Tony, always a man of peace, finds himself in this very weird war
When I first met Tony O'Donoghue he was working for the Campaign for Nuclear Disarmament in Cork. In particular he was attached to the CND magazine called Disarmament Today, and on his watch - indeed at his instigation - it became Disarm!
The punchier title conveyed a sense of urgency about the dangers of a nuclear conflagration, one that accurately reflected the beliefs of the people who supported the magazine with advertising, those grand old establishments of the 1980s counter-culture in Cork such as the Quay Co-Op, the Phoenix bar, and Loafers, where, according to legend, they drank more tequila than in all the other pubs in Munster combined.
Those people had already placed a mental exclamation mark or two after Disarm! And who knows, maybe it is thanks to their eternal vigilance that we are here at all today. And so I would recommend that the next paragraph be read in the voice of the late Jimmy Magee:
"Tony O'Donoghue, always a man of peace… when Tony was Mister CND on Leeside, on the nuclear clock it was about four minutes to midnight…
"Last week it looked like we had about 20 seconds left and counting down… he could not have known, as he chanted 'ban the bomb' all the way down the Mardyke, that when World War III eventually came, not only could Tony O'Donoghue do nothing to prevent it, he would actually be one of the protagonists…
"Yes, for him it was Apocalypse Now..."
Yes, I suppose this might be construed as something of an exaggeration - it's a game of high emotions. But if you're looking for something that is out of proportion in these increasingly weird confrontations between the Republic of Ireland manager and the RTE interviewer, Martin O'Neill's withering interpretation of the words "hard luck" would be up there.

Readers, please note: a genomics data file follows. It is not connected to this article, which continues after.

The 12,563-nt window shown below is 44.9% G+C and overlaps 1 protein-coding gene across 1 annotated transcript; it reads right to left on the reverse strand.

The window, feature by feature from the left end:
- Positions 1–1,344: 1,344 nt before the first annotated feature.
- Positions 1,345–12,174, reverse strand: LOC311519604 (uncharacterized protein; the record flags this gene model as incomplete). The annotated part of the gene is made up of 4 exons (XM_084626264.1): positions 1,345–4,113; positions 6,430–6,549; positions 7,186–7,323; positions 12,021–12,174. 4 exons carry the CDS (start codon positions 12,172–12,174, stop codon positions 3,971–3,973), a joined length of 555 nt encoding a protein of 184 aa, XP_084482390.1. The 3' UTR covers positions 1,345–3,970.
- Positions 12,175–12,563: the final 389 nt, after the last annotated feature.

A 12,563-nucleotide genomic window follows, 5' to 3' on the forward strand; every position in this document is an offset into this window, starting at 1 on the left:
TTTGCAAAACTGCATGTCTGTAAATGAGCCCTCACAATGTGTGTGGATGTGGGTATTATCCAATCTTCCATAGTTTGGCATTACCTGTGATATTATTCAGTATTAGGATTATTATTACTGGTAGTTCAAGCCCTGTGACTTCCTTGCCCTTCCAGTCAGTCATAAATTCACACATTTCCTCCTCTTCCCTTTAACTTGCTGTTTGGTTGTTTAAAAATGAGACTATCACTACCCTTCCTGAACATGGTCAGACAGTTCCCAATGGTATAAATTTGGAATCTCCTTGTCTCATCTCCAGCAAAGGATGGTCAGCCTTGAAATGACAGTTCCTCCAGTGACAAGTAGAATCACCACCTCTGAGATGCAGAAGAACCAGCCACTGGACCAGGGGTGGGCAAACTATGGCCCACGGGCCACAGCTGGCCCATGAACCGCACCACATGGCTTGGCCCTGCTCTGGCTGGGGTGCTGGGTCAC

"Hard luck," Tony had said to him after the Denmark game, just before they did that difficult interview. "Hard luck"….
What can he have meant by that?
Having known Tony for a long time, I think I can make an educated guess about this one… just go with me here, OK?… the way it's sounding to me, and I'm only surmising here… Tony O'Donoghue just might have been using "hard luck" in its normal sense. Like, when somebody loses a football match, as Martin O'Neill had done, and you want to express some kind of solidarity of an informal kind and you shake hands with him and you say… "hard luck". O'Neill seemed to take the view that there was something more going on there, and that is his prerogative. But I'm here to tell you that he might not be calling this one 100pc right - it's a game of tight margins. Then again some of the greatest managers of the age have had this ability to introduce a note of hostility into situations which to others seem mundane. Indeed Sir Alex Ferguson introduced so many notes of hostility to every situation that he encountered, it was as if his personal physician had warned him that if for just one moment he stopped being ridiculously unpleasant to everyone at all times - most of all the accursed media - his very life force might fail.
Two things perhaps distinguish the Ferguson method from whatever O'Neill was doing. For a start Ferguson had won about 300 trophies, and if anything, the more success he had, the uglier his disposition.
Secondly he was not always starting a fight in an empty room there, he would be looking at certain members of Her Majesty's Media who would make the most fair-minded person weep for the fallen nature of Man.
But Tony O'Donoghue wouldn't be one of those types. It's not just I who know him, his colleagues also know him as one of the least "difficult" fellows who ever walked the earth - a state he has reached despite being a Tottenham Hotspur fan since childhood.
Indeed a seminal influence on his career in sports broadcasting was the goal scored from a free-kick by Gazza for Spurs against Arsenal in the FA Cup semi-final of 1991, and the commentary of Barry Davies:
"Is Gascoigne going to have a crack? He is, you know… (Gascoigne scores). "Oh I say! Brilliant! That is schoolboy's own stuff! That is one of the finest free-kicks this stadium has ever seen!"
Tony has watched that goal over and over, not just because these are perfect moments of football and football commentary, but because they were probably the only truly happy moments he has had with Spurs, in his life.
Undaunted, he would be ringing me up to celebrate the first Match of The Day of the season, singing along with the theme tune blasting out of the TV - you do that sort thing when you're younger, I mean neither of us would have been more than 38 at the time.
He was treated for cancer about five years ago, and was sustained by the vision of playing just one more game of football, on a proper pitch, with nets, and a referee - note that he did not ask in this vision for linesmen or a fourth official, again the basic reasonableness of the man comes through. He played that game too, scoring on his debut for the Greystones Utd over-35s against Bluebell, and then pulling a hamstring. But you can't have everything. He'll get over this.
Whatever it is.